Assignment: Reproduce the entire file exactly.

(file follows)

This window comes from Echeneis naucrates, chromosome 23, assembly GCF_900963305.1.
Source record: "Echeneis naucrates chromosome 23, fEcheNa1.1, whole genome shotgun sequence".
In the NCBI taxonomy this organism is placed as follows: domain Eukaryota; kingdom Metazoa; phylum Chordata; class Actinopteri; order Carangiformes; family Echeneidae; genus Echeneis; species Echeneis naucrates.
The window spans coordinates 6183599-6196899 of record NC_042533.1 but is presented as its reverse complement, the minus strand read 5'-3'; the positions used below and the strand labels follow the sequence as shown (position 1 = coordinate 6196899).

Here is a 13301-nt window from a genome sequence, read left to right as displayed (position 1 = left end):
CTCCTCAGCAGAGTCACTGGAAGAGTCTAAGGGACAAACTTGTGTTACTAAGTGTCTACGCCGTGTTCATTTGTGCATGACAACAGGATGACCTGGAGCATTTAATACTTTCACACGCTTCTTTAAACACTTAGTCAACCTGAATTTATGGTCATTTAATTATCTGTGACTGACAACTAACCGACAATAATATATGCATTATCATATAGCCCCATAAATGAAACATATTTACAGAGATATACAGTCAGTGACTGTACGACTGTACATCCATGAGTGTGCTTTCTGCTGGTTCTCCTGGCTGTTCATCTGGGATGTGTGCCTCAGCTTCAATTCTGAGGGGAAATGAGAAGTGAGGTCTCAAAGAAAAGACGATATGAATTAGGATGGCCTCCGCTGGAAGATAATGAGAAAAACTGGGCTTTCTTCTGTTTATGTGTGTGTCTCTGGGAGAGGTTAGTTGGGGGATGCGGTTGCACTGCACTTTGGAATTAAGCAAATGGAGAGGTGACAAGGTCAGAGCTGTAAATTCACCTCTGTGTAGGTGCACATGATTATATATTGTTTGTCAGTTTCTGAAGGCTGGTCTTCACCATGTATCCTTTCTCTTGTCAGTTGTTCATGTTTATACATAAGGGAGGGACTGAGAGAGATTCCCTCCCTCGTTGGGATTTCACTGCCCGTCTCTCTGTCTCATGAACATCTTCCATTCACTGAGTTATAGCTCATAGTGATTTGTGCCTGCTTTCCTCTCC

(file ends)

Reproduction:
This window comes from Echeneis naucrates, chromosome 23, assembly GCF_900963305.1.
Source record: "Echeneis naucrates chromosome 23, fEcheNa1.1, whole genome shotgun sequence".
In the NCBI taxonomy this organism is placed as follows: domain Eukaryota; kingdom Metazoa; phylum Chordata; class Actinopteri; order Carangiformes; family Echeneidae; genus Echeneis; species Echeneis naucrates.
The window spans coordinates 6183599-6196899 of record NC_042533.1 but is presented as its reverse complement, the minus strand read 5'-3'; the positions used below and the strand labels follow the sequence as shown (position 1 = coordinate 6196899).

Here is a 13301-nt window from a genome sequence, read left to right as displayed (position 1 = left end):
CTCCTCAGCAGAGTCACTGGAAGAGTCTAAGGGACAAACTTGTGTTACTAAGTGTCTACGCCGTGTTCATTTGTGCATGACAACAGGATGACCTGGAGCATTTAATACTTTCACACGCTTCTTTAAACACTTAGTCAACCTGAATTTATGGTCATTTAATTATCTGTGACTGACAACTAACCGACAATAATATATGCATTATCATATAGCCCCATAAATGAAACATATTTACAGAGATATACAGTCAGTGACTGTACGACTGTACATCCATGAGTGTGCTTTCTGCTGGTTCTCCTGGCTGTTCATCTGGGATGTGTGCCTCAGCTTCAATTCTGAGGGGAAATGAGAAGTGAGGTCTCAAAGAAAAGACGATATGAATTAGGATGGCCTCCGCTGGAAGATAATGAGAAAAACTGGGCTTTCTTCTGTTTATGTGTGTGTCTCTGGGAGAGGTTAGTTGGGGGATGCGGTTGCACTGCACTTTGGAATTAAGCAAATGGAGAGGTGACAAGGTCAGAGCTGTAAATTCACCTCTGTGTAGGTGCACATGATTATATATTGTTTGTCAGTTTCTGAAGGCTGGTCTTCACCATGTATCCTTTCTCTTGTCAGTTGTTCATGTTTATACATAAGGGAGGGACTGAGAGAGATTCCCTCCCTCGTTGGGATTTCACTGCCCGTCTCTCTGTCTCATGAACATCTTCCATTCACTGAGTTATAGCTCATAGTGATTTGTGCCTGCTTTCCTCTCC